Tsitsernakaberd, the site of the Armenian Genocide memorial complex in Yerevan, Armenia
© Kathmandu & Beyond


Nepal held us in thrall
The place was so cool
But the place we like best
Far more than the rest
Is a bar in Chiang Mai; it’s a jewel.

When Mark and Kirsty want to take time off from their busy life on the road, they have two options – either return to their family homes in the UK (and also in France), or squat down for a few months in a rented apartment in Chiang Mai, Thailand. They pick the former when they have a hankering to mingle with family for a while, and when it’s time to refresh their travel insurance policy, and the latter for the warm climate, entrancing sunsets, tasty cheap street and restaurant food (including a traditional English Sunday roast! – photo in Part 3) and decent cold beers.

Chicken Khao Soi, Chiang Mai
© Kathmandu & Beyond


There was a young lady from Chisinau
Who developed a sneeze, a-chise-now.
The folk of Moldova
Were truly bowled over
So she stood up and gave them a bow.

Moldova, a land-locked former Soviet state close to the north-western corner of the Black Sea, is not high on most people’s list of countries to visit and yet it’s full of history and with diverse ethnic groups. Chisinau, the capital, is well represented on Mark and Kirsty’s website with almost thirty separate entries. The challenge for me was to find a word that rhymed with Chisinau. It was Mark who suggested it could be made to sound like a sneeze!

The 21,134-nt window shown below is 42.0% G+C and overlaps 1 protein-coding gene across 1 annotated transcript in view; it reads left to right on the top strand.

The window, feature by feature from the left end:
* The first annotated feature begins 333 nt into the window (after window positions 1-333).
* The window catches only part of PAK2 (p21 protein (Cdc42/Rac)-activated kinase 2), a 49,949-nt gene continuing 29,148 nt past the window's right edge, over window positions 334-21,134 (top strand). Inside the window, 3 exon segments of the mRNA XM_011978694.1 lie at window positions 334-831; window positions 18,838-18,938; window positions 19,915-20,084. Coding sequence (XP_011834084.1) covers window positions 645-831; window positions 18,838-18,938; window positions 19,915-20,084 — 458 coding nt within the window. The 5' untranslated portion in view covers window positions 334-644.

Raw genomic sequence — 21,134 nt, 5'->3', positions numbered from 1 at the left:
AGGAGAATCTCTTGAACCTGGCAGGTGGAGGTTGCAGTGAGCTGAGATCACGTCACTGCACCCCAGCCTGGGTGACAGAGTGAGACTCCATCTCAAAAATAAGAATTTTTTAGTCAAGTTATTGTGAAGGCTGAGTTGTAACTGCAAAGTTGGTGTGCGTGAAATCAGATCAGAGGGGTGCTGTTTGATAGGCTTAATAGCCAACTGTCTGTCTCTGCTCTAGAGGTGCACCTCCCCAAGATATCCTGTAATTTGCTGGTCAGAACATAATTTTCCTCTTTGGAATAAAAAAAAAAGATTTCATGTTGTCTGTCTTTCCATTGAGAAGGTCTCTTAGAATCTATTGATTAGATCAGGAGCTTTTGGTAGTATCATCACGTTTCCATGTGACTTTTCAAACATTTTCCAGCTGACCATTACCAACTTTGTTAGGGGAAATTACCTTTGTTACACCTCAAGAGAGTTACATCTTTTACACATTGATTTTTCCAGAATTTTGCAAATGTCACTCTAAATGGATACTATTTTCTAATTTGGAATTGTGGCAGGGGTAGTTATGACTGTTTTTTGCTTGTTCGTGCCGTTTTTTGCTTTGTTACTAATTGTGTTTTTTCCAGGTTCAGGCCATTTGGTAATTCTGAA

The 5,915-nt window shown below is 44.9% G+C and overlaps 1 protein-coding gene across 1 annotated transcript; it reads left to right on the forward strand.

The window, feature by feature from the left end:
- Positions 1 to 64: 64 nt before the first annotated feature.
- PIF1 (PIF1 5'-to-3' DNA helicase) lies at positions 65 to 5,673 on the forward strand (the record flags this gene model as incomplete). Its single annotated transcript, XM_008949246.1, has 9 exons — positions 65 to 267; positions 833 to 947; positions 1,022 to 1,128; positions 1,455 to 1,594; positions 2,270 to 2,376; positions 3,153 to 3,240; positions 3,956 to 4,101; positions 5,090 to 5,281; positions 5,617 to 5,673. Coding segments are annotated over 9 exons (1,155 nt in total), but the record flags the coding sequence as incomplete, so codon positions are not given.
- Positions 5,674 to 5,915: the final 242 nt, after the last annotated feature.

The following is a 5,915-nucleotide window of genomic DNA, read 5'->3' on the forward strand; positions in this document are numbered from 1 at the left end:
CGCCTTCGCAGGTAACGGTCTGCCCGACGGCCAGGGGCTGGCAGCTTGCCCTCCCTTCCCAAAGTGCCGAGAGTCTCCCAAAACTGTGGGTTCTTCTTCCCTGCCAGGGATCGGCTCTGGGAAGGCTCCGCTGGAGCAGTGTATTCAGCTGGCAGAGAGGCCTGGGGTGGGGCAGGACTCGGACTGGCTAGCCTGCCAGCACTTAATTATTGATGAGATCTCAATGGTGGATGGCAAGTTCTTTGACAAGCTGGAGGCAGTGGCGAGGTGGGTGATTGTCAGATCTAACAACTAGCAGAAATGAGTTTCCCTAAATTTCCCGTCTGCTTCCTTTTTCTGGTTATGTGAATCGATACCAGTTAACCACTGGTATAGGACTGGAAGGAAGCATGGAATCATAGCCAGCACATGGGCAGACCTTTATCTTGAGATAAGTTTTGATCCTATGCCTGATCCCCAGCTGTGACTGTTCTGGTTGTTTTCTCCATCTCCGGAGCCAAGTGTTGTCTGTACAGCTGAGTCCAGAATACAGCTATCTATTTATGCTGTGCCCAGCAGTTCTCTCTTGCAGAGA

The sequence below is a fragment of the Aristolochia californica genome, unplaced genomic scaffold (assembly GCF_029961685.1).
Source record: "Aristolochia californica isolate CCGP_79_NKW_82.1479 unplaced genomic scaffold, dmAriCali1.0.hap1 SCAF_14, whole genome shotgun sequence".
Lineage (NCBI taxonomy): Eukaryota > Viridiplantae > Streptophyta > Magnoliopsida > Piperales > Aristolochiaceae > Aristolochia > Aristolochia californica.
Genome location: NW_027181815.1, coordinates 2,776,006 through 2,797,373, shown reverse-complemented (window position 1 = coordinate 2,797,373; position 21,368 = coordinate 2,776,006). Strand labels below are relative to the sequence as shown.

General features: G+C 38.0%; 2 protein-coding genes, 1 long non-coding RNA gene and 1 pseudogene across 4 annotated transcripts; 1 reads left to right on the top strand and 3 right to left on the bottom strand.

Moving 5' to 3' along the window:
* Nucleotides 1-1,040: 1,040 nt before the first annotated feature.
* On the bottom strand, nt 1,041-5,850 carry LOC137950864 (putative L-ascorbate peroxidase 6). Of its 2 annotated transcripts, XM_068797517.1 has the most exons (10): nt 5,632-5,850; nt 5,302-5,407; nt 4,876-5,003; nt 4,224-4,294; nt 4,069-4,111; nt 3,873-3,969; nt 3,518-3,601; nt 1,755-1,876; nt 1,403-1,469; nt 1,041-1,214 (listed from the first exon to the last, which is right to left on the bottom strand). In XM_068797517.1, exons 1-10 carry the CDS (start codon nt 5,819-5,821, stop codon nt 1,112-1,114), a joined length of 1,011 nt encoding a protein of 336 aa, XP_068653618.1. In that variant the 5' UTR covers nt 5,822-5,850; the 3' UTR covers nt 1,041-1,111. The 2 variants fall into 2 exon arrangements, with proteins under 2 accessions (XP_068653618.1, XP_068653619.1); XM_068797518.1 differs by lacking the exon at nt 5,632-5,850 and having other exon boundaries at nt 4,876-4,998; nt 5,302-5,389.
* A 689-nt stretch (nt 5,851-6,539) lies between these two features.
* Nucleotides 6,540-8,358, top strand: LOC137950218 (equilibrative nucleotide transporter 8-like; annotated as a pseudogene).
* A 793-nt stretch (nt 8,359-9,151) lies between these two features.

Soviet Modernist architecture, Government Garage, Chisinau, Moldova
© Kathmandu & Beyond


If you ever travel to Kashgar,
Be sure to go by motor car.
Don’t use a bike,
And please don’t hike.
’Cos if you do you won’t get far!

China is a vast country and features heavily on the Kathmandu & Beyond website. Kashgar is a major city in the far west, close to four ’Stans and India and an important staging post on the old Silk Road. And, it does take a long time to get there:  from Beijing, for example, it will take almost two full days by train (47 hours). By car, stopping only for pitstops and refreshments, you could do it in 40 hours. Hence the sentiments in my poem above!

One of the main attractions in Kashgar is the Sunday animal market. If you ever find yourself at this market, look for the aptly-named fat-bottomed sheep!

Fat-Bottomed Sheep, Sunday Animal Market, Kashgar, China
© Kathmandu & Beyond

Pronunciation Difficulties

To pronounce Tbilisi is hard,
So I sought the advice of a bard.
He said, ‘Start with the T,
Seamlessly change it to B.
Get it wrong and you’ll get a red card!’

Several times already, I have presented place names that are hard to pronounce. East European alphabets, particularly, seems to have missed out on vowels to separate hard and soft consonants. Try saying Kyrgyzstan, Tkvarcheli or the capital of Georgia, Tbilisi. Is it two separate front-end sounds – Ter-Bilisi – or should the T and the B be somehow merged into a single sound moving smoothly from the hard-tongued T to a softer more-lippy B – TB-ilisi? Check it out at HowToPronounce.com It’s a fun website to use. Try some of the other names mentioned above.

Street Art at Fabrika, Tbilisi, Georgia
© Kathmandu & Beyond

Part 1 is here, if you missed it. Part 3 is here.


Thanks to Mark and Kirsty for commenting and correcting earlier drafts of the three posts, and to my sister, Maureen, for polishing the scanning, grammatical and rhyming aspects of many of my poetic creations. Anything that still jars is called poetic licence!